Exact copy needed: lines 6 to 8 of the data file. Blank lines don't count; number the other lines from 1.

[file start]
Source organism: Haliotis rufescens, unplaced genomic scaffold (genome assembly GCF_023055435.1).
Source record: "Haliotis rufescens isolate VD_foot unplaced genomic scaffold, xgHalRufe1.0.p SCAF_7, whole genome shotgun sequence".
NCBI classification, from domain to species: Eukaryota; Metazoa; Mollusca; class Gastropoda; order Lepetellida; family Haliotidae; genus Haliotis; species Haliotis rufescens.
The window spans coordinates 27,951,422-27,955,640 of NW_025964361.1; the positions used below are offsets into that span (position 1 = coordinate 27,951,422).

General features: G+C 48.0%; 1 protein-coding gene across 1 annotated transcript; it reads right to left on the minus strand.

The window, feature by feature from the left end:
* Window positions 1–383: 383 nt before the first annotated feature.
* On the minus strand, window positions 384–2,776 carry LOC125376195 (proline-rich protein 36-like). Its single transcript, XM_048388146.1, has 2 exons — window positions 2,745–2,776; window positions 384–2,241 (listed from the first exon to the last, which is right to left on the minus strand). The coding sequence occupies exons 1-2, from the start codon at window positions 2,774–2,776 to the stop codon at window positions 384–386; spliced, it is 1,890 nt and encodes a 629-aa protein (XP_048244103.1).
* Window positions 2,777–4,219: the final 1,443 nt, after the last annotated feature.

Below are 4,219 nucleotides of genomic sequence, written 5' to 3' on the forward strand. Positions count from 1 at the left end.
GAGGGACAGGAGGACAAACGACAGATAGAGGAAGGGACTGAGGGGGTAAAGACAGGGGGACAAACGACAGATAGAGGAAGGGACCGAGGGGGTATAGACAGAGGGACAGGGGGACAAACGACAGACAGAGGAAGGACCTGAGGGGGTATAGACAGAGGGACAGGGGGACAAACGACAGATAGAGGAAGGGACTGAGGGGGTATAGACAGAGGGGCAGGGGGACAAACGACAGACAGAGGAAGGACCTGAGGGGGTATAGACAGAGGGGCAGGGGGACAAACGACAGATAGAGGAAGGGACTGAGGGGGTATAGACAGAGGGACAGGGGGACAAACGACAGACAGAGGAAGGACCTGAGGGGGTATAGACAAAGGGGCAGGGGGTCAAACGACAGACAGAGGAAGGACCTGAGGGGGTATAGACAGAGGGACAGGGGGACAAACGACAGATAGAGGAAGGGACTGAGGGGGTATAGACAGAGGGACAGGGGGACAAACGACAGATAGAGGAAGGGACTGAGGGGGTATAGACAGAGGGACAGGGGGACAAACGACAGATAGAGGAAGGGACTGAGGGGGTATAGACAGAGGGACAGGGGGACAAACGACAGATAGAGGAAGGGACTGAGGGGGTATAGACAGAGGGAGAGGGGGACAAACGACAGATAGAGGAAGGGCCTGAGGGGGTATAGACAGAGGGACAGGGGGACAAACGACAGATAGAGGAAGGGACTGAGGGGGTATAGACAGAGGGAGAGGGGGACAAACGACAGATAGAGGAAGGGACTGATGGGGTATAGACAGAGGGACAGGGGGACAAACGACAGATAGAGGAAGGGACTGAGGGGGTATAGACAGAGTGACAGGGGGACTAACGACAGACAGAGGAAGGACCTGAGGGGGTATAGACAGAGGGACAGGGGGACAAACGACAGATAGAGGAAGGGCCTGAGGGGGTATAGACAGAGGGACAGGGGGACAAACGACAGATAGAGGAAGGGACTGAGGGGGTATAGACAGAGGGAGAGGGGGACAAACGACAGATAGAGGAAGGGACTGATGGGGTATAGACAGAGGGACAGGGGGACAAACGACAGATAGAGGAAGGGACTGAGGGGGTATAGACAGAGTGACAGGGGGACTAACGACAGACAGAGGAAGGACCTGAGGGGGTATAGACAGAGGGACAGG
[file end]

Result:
The window, feature by feature from the left end:
* Window positions 1–383: 383 nt before the first annotated feature.
* On the minus strand, window positions 384–2,776 carry LOC125376195 (proline-rich protein 36-like). Its single transcript, XM_048388146.1, has 2 exons — window positions 2,745–2,776; window positions 384–2,241 (listed from the first exon to the last, which is right to left on the minus strand). The coding sequence occupies exons 1-2, from the start codon at window positions 2,774–2,776 to the stop codon at window positions 384–386; spliced, it is 1,890 nt and encodes a 629-aa protein (XP_048244103.1).